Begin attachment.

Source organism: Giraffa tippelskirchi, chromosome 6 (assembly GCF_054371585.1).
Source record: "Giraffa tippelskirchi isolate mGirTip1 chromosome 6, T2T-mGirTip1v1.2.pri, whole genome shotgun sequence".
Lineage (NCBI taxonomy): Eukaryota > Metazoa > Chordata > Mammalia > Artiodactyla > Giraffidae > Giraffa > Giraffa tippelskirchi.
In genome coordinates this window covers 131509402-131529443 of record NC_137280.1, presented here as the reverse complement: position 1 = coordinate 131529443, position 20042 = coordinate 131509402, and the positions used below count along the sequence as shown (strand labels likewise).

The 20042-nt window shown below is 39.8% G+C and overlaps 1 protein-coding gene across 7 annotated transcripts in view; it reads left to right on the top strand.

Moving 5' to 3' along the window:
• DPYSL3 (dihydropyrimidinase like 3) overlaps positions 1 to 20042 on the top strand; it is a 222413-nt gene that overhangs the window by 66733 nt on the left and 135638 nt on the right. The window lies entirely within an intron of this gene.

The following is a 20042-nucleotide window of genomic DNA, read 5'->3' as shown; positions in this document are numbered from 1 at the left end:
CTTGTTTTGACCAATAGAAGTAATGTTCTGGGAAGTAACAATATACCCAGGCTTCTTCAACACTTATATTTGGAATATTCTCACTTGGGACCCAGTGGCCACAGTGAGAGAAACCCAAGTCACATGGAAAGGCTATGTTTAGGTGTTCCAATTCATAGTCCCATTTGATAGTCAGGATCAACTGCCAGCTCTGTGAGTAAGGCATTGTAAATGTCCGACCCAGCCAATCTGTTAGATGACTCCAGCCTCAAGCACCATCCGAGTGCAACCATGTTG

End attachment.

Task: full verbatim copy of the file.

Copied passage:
Source organism: Giraffa tippelskirchi, chromosome 6 (assembly GCF_054371585.1).
Source record: "Giraffa tippelskirchi isolate mGirTip1 chromosome 6, T2T-mGirTip1v1.2.pri, whole genome shotgun sequence".
Lineage (NCBI taxonomy): Eukaryota > Metazoa > Chordata > Mammalia > Artiodactyla > Giraffidae > Giraffa > Giraffa tippelskirchi.
In genome coordinates this window covers 131509402-131529443 of record NC_137280.1, presented here as the reverse complement: position 1 = coordinate 131529443, position 20042 = coordinate 131509402, and the positions used below count along the sequence as shown (strand labels likewise).

The 20042-nt window shown below is 39.8% G+C and overlaps 1 protein-coding gene across 7 annotated transcripts in view; it reads left to right on the top strand.

Moving 5' to 3' along the window:
• DPYSL3 (dihydropyrimidinase like 3) overlaps positions 1 to 20042 on the top strand; it is a 222413-nt gene that overhangs the window by 66733 nt on the left and 135638 nt on the right. The window lies entirely within an intron of this gene.

The following is a 20042-nucleotide window of genomic DNA, read 5'->3' as shown; positions in this document are numbered from 1 at the left end:
CTTGTTTTGACCAATAGAAGTAATGTTCTGGGAAGTAACAATATACCCAGGCTTCTTCAACACTTATATTTGGAATATTCTCACTTGGGACCCAGTGGCCACAGTGAGAGAAACCCAAGTCACATGGAAAGGCTATGTTTAGGTGTTCCAATTCATAGTCCCATTTGATAGTCAGGATCAACTGCCAGCTCTGTGAGTAAGGCATTGTAAATGTCCGACCCAGCCAATCTGTTAGATGACTCCAGCCTCAAGCACCATCCGAGTGCAACCATGTTG